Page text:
• Yerba Mate is a herb grown in South America. It has an earthy flavor and similarly to the Camellia Sinensis tea plant, it contains caffeine (Source). So choose the Chamomile over Yerba Mate in the evening if you want to catch some z’s.

And what about the infusions and decoctions?

Infusion is a drink made by pouring hot water over the chosen ingredients to extract their flavors into water with steeping. That’s in the tea world. The truth is that infusions go beyond the tea world and tisanes. Basically, you can use many different ingredients as solvents, water is only one of them. Oils and alcohol are also very common solvents to infuse for example herbs and the solvent doesn’t need to be hot to extract the flavors and then the infusion time is naturally longer – even several years. Some examples of infusions are antibiotics, liquors, and tinctures (botanicals infused with alcohol). 

But back to the world of tea and tisanes. 

A decorated teapot and a tea infuser on its side on a wooden table with tea leaves rolling out from it to the table.

Decoctions are drinks that are made with simmering water. The ingredients are steeped in the water that remains on the heat source and the temperature rests hot. The decoction method is ideal for ingredients that are reluctant to give up their flavors by just infusing (source). That means things like cinnamon, which is a bark of the wood, release its flavors more easily with the continuous decoction method than with infusion, which is a more short-term method. Another example in the food world, a chicken broth, is a decoction, for the flavors of chicken and vegetables are infused into the water by simmering the water and the ingredients longer period.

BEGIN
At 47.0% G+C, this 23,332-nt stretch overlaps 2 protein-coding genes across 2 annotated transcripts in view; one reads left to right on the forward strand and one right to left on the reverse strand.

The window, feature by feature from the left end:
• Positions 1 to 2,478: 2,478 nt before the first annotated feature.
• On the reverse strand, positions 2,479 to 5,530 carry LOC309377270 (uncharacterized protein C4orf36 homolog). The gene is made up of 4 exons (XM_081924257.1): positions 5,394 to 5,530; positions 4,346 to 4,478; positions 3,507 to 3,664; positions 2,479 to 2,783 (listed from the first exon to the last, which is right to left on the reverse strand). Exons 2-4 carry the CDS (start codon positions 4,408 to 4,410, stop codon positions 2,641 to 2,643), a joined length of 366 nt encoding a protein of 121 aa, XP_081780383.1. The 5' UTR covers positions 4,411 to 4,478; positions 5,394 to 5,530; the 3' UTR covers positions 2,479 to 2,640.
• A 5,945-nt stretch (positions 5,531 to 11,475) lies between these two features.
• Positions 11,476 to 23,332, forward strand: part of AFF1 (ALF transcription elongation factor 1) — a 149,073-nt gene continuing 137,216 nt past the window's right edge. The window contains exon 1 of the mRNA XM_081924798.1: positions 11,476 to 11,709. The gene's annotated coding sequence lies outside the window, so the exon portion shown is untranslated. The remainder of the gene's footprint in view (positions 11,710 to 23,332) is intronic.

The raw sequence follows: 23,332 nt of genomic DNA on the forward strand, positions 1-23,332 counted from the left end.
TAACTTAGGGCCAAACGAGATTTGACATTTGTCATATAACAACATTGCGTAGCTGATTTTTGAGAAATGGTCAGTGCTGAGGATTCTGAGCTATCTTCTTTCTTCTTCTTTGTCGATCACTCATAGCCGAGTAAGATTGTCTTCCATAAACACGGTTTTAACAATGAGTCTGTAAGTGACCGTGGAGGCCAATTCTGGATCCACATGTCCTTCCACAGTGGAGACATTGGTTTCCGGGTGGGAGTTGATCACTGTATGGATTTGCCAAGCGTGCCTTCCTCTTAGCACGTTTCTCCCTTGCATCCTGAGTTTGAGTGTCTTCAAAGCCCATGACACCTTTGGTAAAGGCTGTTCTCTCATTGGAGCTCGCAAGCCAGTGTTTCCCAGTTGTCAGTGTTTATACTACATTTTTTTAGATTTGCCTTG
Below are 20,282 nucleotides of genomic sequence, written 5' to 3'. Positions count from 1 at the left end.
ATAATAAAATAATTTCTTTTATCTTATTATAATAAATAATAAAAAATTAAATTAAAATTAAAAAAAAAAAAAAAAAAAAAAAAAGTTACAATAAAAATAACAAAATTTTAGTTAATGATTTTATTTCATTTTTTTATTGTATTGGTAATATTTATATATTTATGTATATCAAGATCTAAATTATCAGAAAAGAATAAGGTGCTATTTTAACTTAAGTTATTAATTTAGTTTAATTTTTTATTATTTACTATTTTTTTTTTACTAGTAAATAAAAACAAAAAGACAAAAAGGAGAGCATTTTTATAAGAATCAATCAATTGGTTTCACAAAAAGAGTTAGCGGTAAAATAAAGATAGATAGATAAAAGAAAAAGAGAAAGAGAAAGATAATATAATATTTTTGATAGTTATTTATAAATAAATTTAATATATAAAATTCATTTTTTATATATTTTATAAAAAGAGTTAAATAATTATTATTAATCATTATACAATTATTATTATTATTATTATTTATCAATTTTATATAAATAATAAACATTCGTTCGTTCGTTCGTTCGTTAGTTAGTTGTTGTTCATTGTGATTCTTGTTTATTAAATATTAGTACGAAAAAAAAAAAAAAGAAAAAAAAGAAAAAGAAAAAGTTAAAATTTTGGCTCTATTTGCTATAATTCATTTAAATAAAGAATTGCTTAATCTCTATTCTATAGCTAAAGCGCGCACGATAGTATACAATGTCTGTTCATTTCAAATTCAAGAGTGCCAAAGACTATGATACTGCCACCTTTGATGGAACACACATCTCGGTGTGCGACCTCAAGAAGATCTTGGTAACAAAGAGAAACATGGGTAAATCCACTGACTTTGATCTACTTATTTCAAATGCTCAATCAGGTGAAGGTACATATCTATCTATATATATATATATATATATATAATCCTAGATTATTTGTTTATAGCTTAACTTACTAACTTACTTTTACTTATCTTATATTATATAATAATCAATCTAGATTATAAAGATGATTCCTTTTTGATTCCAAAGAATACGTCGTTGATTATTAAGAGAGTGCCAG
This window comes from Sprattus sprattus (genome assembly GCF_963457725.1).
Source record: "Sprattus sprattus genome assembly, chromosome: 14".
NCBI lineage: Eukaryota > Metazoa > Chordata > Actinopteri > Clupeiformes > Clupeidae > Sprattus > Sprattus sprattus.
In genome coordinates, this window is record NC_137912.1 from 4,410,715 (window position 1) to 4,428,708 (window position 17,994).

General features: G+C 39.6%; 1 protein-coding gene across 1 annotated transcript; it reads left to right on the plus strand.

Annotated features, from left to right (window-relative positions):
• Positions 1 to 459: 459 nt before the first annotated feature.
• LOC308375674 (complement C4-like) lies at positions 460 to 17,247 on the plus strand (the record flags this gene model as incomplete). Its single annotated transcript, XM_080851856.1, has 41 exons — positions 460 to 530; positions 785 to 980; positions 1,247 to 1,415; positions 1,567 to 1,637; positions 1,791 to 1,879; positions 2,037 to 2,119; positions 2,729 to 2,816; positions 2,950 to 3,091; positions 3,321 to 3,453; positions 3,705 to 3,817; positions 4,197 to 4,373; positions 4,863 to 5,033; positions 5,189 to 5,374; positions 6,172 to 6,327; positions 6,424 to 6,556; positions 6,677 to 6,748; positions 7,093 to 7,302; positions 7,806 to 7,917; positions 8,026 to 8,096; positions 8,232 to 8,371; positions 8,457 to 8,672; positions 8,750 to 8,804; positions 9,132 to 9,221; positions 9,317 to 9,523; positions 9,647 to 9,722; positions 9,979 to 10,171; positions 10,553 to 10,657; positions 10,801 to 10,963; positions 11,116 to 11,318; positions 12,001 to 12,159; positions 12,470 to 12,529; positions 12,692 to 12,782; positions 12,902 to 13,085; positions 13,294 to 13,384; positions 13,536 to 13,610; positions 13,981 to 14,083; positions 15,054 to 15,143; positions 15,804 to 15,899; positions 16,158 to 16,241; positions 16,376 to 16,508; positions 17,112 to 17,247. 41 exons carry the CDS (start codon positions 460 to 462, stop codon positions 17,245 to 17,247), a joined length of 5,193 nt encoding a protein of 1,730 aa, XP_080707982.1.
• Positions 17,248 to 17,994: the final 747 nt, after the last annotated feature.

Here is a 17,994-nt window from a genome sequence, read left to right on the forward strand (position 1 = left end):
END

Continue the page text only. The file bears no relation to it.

Summary of all

Anything that is made with simmering water is a decoction. All teas, tisanes, and herbal teas are infusions for they are made with hot (or cold) water poured on the chosen ingredient to extract the flavors. All herbal teas are tisanes and tisanes herbal teas, for they mean the same. Tisane is just a word derived from French. Tisanes and herbal teas are not teas, for they are not made of the tea plant itself. They are made of any plant excluding Camellia sinensis, the tea plant.

That concludes that tea is made only from the tea plant, though the word tea is used overlapping with the meaning of tisanes and infusions. 

Huh. 

Got it all out of my chest. 

I will go and steep some tea now. Or should I choose some Chamomile tisane to calm down a bit?

Which tea or tisane is your favorite?

Let me know in the comments which tea or tisane is your favorite! Do you call them herbal teas or tisanes? I’m curious to know…

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A hand holding a herb bouquet made of mint against the wooden surface. The text overlay says " Herbal tea vs tisane what's the difference?"

Book resources

I have used several resource books to provide the most accurate information on top of my knowledge on teas and tisanes. Here are the resources I have used:

If you are interested in books on this topic check my post about the Best Books on Tea and Infusions that I recommend reading! And actually, all of these reference books above are also listed and reviewed in the post mentioned.

Read more about tea and infusions